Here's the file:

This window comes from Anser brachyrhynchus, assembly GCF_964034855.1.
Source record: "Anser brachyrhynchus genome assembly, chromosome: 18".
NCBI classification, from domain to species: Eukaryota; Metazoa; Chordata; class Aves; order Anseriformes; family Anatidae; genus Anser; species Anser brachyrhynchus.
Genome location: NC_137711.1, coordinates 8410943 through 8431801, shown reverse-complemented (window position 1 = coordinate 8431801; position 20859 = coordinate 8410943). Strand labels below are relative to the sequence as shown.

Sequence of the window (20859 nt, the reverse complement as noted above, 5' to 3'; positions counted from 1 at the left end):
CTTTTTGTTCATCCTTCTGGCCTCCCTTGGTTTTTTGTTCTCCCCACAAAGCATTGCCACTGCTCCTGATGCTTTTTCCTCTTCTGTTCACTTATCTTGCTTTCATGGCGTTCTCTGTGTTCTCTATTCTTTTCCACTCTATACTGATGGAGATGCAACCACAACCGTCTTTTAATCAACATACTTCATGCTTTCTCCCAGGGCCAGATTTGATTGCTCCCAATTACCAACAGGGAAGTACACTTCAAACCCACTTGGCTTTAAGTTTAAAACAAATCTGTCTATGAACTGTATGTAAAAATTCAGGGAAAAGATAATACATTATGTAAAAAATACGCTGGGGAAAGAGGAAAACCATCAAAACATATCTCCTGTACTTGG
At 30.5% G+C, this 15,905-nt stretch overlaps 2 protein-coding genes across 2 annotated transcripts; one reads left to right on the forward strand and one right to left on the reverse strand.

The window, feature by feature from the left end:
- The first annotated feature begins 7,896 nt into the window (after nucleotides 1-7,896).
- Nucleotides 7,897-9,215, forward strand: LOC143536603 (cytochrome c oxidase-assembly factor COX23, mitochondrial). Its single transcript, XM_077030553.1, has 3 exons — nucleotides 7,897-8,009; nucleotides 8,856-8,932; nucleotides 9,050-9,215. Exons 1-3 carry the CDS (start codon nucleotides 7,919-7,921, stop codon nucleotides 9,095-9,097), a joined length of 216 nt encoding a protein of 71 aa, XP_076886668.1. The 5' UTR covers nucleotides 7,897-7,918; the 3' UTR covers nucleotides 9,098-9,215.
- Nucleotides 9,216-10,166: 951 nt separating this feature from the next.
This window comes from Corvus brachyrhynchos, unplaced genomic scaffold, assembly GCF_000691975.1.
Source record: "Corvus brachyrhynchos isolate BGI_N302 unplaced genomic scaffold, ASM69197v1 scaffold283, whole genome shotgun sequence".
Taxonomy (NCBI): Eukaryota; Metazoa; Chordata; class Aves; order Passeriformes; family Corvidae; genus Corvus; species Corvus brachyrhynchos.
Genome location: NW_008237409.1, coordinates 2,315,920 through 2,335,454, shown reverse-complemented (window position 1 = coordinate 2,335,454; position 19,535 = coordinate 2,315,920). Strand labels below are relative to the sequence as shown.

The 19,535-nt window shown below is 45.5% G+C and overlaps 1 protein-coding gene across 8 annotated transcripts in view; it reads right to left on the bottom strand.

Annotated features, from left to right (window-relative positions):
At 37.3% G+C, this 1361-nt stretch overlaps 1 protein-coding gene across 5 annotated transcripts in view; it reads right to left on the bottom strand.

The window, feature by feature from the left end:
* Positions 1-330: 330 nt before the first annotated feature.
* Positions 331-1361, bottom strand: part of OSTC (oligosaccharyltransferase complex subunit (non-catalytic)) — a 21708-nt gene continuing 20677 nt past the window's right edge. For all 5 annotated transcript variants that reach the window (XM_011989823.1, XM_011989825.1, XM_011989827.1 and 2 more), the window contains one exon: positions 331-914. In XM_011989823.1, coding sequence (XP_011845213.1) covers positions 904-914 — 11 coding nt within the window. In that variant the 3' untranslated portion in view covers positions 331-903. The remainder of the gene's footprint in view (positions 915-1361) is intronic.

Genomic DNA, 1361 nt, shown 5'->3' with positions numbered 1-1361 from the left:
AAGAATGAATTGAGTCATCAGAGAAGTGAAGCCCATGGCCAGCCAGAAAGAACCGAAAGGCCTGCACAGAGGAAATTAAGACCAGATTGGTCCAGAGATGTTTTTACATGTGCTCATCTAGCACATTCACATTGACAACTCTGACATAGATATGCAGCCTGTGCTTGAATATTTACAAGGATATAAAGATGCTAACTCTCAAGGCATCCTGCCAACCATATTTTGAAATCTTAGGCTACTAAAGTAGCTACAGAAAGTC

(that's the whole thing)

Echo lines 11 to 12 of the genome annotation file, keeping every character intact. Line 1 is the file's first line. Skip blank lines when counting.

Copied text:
- Nucleotides 9,216-10,166: 951 nt separating this feature from the next.
This window comes from Corvus brachyrhynchos, unplaced genomic scaffold, assembly GCF_000691975.1.